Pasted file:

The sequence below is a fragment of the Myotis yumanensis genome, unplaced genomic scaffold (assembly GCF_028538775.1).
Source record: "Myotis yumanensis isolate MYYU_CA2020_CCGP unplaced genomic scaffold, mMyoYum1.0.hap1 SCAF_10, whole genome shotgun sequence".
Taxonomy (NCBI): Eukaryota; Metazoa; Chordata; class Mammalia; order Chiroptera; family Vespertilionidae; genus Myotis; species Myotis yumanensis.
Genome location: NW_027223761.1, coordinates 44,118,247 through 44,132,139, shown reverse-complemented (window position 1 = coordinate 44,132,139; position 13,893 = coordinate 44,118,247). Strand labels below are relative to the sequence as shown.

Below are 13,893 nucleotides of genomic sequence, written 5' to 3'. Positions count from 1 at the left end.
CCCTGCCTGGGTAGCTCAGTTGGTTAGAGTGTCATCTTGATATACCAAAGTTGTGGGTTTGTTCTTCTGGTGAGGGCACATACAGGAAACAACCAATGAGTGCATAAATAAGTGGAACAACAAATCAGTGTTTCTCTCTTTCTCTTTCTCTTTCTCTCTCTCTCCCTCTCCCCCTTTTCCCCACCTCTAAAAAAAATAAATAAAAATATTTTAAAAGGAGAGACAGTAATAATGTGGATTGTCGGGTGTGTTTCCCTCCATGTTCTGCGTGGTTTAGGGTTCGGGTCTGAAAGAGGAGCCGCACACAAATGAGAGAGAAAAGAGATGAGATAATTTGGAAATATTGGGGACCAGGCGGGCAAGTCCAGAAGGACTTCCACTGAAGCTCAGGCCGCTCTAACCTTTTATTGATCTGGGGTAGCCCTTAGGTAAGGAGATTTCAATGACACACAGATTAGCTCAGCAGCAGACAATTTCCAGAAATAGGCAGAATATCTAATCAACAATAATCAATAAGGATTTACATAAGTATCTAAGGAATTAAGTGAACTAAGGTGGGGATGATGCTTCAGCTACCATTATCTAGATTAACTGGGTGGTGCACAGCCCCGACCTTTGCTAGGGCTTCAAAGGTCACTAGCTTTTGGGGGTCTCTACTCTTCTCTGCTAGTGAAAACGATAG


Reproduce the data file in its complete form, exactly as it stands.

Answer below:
The sequence below is a fragment of the Myotis yumanensis genome, unplaced genomic scaffold (assembly GCF_028538775.1).
Source record: "Myotis yumanensis isolate MYYU_CA2020_CCGP unplaced genomic scaffold, mMyoYum1.0.hap1 SCAF_10, whole genome shotgun sequence".
Taxonomy (NCBI): Eukaryota; Metazoa; Chordata; class Mammalia; order Chiroptera; family Vespertilionidae; genus Myotis; species Myotis yumanensis.
Genome location: NW_027223761.1, coordinates 44,118,247 through 44,132,139, shown reverse-complemented (window position 1 = coordinate 44,132,139; position 13,893 = coordinate 44,118,247). Strand labels below are relative to the sequence as shown.

Below are 13,893 nucleotides of genomic sequence, written 5' to 3'. Positions count from 1 at the left end.
CCCTGCCTGGGTAGCTCAGTTGGTTAGAGTGTCATCTTGATATACCAAAGTTGTGGGTTTGTTCTTCTGGTGAGGGCACATACAGGAAACAACCAATGAGTGCATAAATAAGTGGAACAACAAATCAGTGTTTCTCTCTTTCTCTTTCTCTTTCTCTCTCTCTCCCTCTCCCCCTTTTCCCCACCTCTAAAAAAAATAAATAAAAATATTTTAAAAGGAGAGACAGTAATAATGTGGATTGTCGGGTGTGTTTCCCTCCATGTTCTGCGTGGTTTAGGGTTCGGGTCTGAAAGAGGAGCCGCACACAAATGAGAGAGAAAAGAGATGAGATAATTTGGAAATATTGGGGACCAGGCGGGCAAGTCCAGAAGGACTTCCACTGAAGCTCAGGCCGCTCTAACCTTTTATTGATCTGGGGTAGCCCTTAGGTAAGGAGATTTCAATGACACACAGATTAGCTCAGCAGCAGACAATTTCCAGAAATAGGCAGAATATCTAATCAACAATAATCAATAAGGATTTACATAAGTATCTAAGGAATTAAGTGAACTAAGGTGGGGATGATGCTTCAGCTACCATTATCTAGATTAACTGGGTGGTGCACAGCCCCGACCTTTGCTAGGGCTTCAAAGGTCACTAGCTTTTGGGGGTCTCTACTCTTCTCTGCTAGTGAAAACGATAG